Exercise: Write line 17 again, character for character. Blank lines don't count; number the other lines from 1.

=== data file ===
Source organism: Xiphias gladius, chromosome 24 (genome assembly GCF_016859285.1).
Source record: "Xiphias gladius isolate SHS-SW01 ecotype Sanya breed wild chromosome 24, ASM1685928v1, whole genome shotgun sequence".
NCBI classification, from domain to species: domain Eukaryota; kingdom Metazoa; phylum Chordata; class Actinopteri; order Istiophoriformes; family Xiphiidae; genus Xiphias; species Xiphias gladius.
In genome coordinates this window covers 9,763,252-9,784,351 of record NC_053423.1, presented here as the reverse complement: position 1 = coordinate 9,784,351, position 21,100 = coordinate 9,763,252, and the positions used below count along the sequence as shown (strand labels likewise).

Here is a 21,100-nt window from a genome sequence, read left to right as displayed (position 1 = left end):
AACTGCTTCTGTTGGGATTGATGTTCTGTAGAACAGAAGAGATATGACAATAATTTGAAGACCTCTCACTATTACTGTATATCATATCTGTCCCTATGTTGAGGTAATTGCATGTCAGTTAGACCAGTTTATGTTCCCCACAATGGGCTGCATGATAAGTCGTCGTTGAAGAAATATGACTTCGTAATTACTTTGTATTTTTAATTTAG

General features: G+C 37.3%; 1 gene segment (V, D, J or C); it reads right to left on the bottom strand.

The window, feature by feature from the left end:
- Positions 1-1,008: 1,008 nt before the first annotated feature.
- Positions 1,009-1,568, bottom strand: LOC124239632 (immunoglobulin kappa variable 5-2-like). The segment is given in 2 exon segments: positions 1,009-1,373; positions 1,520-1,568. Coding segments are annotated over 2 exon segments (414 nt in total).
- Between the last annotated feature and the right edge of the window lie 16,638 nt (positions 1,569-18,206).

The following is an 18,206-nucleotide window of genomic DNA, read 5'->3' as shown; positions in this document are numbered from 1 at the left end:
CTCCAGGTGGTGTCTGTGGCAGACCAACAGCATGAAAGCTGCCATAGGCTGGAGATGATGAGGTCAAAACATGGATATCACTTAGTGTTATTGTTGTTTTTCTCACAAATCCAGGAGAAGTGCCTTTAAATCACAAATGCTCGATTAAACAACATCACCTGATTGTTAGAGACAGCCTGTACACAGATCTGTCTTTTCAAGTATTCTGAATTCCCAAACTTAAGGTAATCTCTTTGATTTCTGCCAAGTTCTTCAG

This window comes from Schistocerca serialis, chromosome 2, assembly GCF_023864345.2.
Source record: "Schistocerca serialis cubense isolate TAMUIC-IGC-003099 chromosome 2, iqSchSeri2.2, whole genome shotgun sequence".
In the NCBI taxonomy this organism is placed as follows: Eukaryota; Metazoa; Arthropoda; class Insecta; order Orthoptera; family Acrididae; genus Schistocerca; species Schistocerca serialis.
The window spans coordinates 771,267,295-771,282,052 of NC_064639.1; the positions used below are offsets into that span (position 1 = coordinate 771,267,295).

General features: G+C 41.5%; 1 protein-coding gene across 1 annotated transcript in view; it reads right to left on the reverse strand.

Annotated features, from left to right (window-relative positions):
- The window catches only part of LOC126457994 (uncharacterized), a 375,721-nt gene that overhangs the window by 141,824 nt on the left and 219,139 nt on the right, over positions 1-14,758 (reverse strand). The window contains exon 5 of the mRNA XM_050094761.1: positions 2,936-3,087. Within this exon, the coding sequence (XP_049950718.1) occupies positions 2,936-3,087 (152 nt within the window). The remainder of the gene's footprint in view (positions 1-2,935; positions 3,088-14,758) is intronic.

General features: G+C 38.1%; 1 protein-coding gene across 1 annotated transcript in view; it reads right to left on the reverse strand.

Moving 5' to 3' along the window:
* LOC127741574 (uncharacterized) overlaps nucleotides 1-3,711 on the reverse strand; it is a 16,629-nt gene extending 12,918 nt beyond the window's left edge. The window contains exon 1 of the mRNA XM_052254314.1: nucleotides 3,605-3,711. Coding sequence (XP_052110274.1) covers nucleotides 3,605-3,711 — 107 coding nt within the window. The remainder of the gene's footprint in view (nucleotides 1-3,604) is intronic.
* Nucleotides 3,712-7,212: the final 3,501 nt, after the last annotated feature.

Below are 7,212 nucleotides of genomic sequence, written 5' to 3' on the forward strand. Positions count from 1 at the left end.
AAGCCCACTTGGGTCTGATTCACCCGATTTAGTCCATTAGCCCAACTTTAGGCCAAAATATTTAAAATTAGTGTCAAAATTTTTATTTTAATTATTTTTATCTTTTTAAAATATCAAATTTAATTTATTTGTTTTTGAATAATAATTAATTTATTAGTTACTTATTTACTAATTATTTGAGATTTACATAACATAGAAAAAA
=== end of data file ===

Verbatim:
The window spans coordinates 771,267,295-771,282,052 of NC_064639.1; the positions used below are offsets into that span (position 1 = coordinate 771,267,295).